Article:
Biden to extend student loan repayment break as court battle drags on

WASHINGTON (AP) — President Joe Biden announced Tuesday that his administration would extend a pause on federal student loan payments while the White House fights a legal battle to save his plan to cancel parts of the debt.

“It is not fair to ask tens of millions of borrowers eligible for relief to resume paying off their student debt while the courts consider the lawsuit,” Biden said in a statement. video posted on Twitter.

The moratorium was set to expire on Jan. 1, a date Biden set before his debt cancellation plan stalled in the face of legal challenges from conservative opponents.

From now on, it will extend until 60 days after the resolution of the lawsuit. If the lawsuit has not been resolved by June 30, payments would resume 60 days after that.

Biden’s plan promises $10,000 in federal student debt forgiveness to those with incomes below $125,000 or households earning less than $250,000. Pell Grant recipients, who typically demonstrate more financial need, are eligible for additional assistance of $10,000.

More than 26 million people already requested reliefwith 16 million approved, but the Department of Education stopped processing applications this month after a Texas federal judge overturned the plan.

EXPLANATION : Here’s what you need to know if you’ve applied for student loan forgiveness

The Justice Department last week asked the Supreme Court to review the matter and reinstate Biden’s debt cancellation plan. By extending the recess, the administration says it is giving the court a chance to resolve the case in its current term.

“I am absolutely confident that my plan is legal,” Biden said Tuesday.

Biden announced the decision a day after more than 200 advocacy groups urged him to extend the pause, warning that starting payments in January would spell “financial disaster” for millions of borrowers.

The White House argued in court that Americans continue to feel the financial stress of the pandemic. Without Biden’s cancellation plan, he says, the number of people in arrears on student loans could reach historic levels.

The biggest risk is around 18 million borrowers who have been told their entire loan balance will be forgiven. Even if payments resume, these borrowers might think they are safe and ignore bills, the Department for Education has warned.

But at the same time, the White House warned that extending the payment pause would cost several billion dollars a month in lost revenue. The moratorium has already cost the government more than $100 billion in lost payments and interest, according to the General Accountability Office.

The Biden administration did not address the costs in its announcement, but instead blamed Republicans who contest the plan.

“The ruthless efforts to block student debt relief in court have caused enormous financial uncertainty for millions of borrowers who cannot budget for families or even plan vacations without a clear picture of their student debt obligations. student debt,” Education Secretary Miguel Cardona said.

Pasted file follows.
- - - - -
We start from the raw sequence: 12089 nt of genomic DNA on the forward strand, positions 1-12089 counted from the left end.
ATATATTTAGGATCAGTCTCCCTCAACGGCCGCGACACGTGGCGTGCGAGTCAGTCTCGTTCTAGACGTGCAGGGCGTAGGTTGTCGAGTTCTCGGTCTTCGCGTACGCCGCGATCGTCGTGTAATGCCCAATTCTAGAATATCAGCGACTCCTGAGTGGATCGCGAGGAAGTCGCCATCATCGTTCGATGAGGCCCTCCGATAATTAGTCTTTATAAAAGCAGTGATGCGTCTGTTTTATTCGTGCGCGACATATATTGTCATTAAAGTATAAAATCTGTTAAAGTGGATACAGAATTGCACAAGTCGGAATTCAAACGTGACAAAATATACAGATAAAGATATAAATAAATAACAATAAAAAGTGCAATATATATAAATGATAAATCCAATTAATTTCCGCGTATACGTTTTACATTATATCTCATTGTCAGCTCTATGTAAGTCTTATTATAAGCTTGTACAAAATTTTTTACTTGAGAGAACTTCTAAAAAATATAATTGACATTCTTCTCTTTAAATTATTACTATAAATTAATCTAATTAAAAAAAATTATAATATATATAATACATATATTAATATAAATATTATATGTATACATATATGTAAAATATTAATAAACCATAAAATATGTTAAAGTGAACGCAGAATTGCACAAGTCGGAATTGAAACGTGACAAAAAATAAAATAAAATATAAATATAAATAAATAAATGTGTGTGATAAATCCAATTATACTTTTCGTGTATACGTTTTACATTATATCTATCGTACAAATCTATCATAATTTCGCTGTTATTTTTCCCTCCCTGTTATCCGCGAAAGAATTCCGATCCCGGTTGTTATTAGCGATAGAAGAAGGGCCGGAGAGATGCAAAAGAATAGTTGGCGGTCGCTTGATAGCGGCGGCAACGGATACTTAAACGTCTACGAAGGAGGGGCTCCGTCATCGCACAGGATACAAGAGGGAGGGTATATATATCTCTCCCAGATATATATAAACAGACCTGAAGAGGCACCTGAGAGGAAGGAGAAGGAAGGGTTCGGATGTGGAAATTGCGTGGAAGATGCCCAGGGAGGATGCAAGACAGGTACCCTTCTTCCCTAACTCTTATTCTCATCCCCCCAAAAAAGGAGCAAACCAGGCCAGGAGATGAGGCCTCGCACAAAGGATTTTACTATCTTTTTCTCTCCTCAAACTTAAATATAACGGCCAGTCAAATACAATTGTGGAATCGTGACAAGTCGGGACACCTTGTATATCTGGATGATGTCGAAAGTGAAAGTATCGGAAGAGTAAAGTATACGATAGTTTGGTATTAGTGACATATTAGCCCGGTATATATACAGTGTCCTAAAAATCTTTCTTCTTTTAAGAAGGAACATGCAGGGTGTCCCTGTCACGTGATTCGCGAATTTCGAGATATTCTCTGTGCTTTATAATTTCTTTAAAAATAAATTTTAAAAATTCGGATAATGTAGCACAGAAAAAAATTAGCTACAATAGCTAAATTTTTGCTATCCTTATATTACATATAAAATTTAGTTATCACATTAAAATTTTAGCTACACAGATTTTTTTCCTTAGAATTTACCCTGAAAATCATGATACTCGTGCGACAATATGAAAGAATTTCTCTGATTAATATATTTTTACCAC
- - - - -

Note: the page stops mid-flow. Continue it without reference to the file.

“That’s just plain wrong,” he added.

Critics such as the Committee for a Responsible Federal Budget have opposed any further extension, saying it could worsen inflation and increase the risk of economic recession.

LOOK: Biden says nearly 26 million people have applied for student loan forgiveness

But supporters of Biden’s plan applauded the action, saying it provided a cushion for working-class Americans.

“This extension means struggling borrowers will be able to keep food on their tables over the holiday season – and for months to come – as the administration does all it can to fend off baseless and retrograde attacks on working families in debt,” said Mike Pierce, executive director of the Student Borrower Protection Center.

The legality of broad student debt cancellation has been in question since Biden took office. Proponents say federal law already gives the Department of Education ample flexibility to cancel student loans, while opponents argue that only Congress has the power to cancel debt on this scale.

In announcing its plan, the Biden administration invoked the HEROES Act of 2003, a post-September law. 11, 2001, law intended to help the military. The Justice Department says the law provides sweeping power to cancel student debt in the event of a national emergency. Biden said the relief was needed to help Americans recover from the pandemic.

A Texas federal judge struck down that justification this month, saying Biden overstepped his authority. The HEROES Act “does not give the executive branch clear authorization from Congress to create a $400 billion student loan forgiveness program,” wrote District Court Judge Mark Pittman, who was appointed by the former President Donald Trump.

The Justice Department is asking a New Orleans appeals court to stay Pittman’s order while the administration appeals. He is separately asking the Supreme Court to overturn a federal court in St. Louis that halted Biden’s plan in response to a Republican-led six-state lawsuit.

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